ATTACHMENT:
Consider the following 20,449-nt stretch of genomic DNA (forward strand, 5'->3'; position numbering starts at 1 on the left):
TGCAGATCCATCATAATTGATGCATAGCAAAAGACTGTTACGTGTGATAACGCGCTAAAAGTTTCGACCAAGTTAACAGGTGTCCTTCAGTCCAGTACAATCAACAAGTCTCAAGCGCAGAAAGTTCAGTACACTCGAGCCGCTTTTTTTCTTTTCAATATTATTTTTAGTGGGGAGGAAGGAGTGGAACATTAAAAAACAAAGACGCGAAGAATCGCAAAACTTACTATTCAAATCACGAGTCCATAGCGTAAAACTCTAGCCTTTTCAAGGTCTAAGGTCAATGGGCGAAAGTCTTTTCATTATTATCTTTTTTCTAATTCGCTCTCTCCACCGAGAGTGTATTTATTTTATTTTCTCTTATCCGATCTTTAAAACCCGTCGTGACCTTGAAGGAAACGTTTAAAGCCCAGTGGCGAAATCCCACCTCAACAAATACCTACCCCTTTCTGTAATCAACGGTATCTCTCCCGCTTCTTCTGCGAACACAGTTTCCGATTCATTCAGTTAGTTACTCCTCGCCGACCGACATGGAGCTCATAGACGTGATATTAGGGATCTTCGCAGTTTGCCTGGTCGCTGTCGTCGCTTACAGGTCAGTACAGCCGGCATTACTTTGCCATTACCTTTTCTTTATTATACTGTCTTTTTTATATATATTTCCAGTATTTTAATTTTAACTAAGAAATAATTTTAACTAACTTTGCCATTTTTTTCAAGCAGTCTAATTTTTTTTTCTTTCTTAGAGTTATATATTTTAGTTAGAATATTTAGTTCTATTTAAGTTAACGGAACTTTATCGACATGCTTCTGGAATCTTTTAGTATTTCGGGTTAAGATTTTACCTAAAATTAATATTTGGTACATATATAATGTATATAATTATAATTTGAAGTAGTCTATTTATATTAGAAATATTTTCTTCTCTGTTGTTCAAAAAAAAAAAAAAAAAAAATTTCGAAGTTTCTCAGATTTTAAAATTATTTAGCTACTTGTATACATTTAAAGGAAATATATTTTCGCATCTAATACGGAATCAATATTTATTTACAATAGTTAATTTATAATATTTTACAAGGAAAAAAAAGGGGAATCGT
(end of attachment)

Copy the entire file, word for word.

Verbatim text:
Consider the following 20,449-nt stretch of genomic DNA (forward strand, 5'->3'; position numbering starts at 1 on the left):
TGCAGATCCATCATAATTGATGCATAGCAAAAGACTGTTACGTGTGATAACGCGCTAAAAGTTTCGACCAAGTTAACAGGTGTCCTTCAGTCCAGTACAATCAACAAGTCTCAAGCGCAGAAAGTTCAGTACACTCGAGCCGCTTTTTTTCTTTTCAATATTATTTTTAGTGGGGAGGAAGGAGTGGAACATTAAAAAACAAAGACGCGAAGAATCGCAAAACTTACTATTCAAATCACGAGTCCATAGCGTAAAACTCTAGCCTTTTCAAGGTCTAAGGTCAATGGGCGAAAGTCTTTTCATTATTATCTTTTTTCTAATTCGCTCTCTCCACCGAGAGTGTATTTATTTTATTTTCTCTTATCCGATCTTTAAAACCCGTCGTGACCTTGAAGGAAACGTTTAAAGCCCAGTGGCGAAATCCCACCTCAACAAATACCTACCCCTTTCTGTAATCAACGGTATCTCTCCCGCTTCTTCTGCGAACACAGTTTCCGATTCATTCAGTTAGTTACTCCTCGCCGACCGACATGGAGCTCATAGACGTGATATTAGGGATCTTCGCAGTTTGCCTGGTCGCTGTCGTCGCTTACAGGTCAGTACAGCCGGCATTACTTTGCCATTACCTTTTCTTTATTATACTGTCTTTTTTATATATATTTCCAGTATTTTAATTTTAACTAAGAAATAATTTTAACTAACTTTGCCATTTTTTTCAAGCAGTCTAATTTTTTTTTCTTTCTTAGAGTTATATATTTTAGTTAGAATATTTAGTTCTATTTAAGTTAACGGAACTTTATCGACATGCTTCTGGAATCTTTTAGTATTTCGGGTTAAGATTTTACCTAAAATTAATATTTGGTACATATATAATGTATATAATTATAATTTGAAGTAGTCTATTTATATTAGAAATATTTTCTTCTCTGTTGTTCAAAAAAAAAAAAAAAAAAAATTTCGAAGTTTCTCAGATTTTAAAATTATTTAGCTACTTGTATACATTTAAAGGAAATATATTTTCGCATCTAATACGGAATCAATATTTATTTACAATAGTTAATTTATAATATTTTACAAGGAAAAAAAAGGGGAATCGT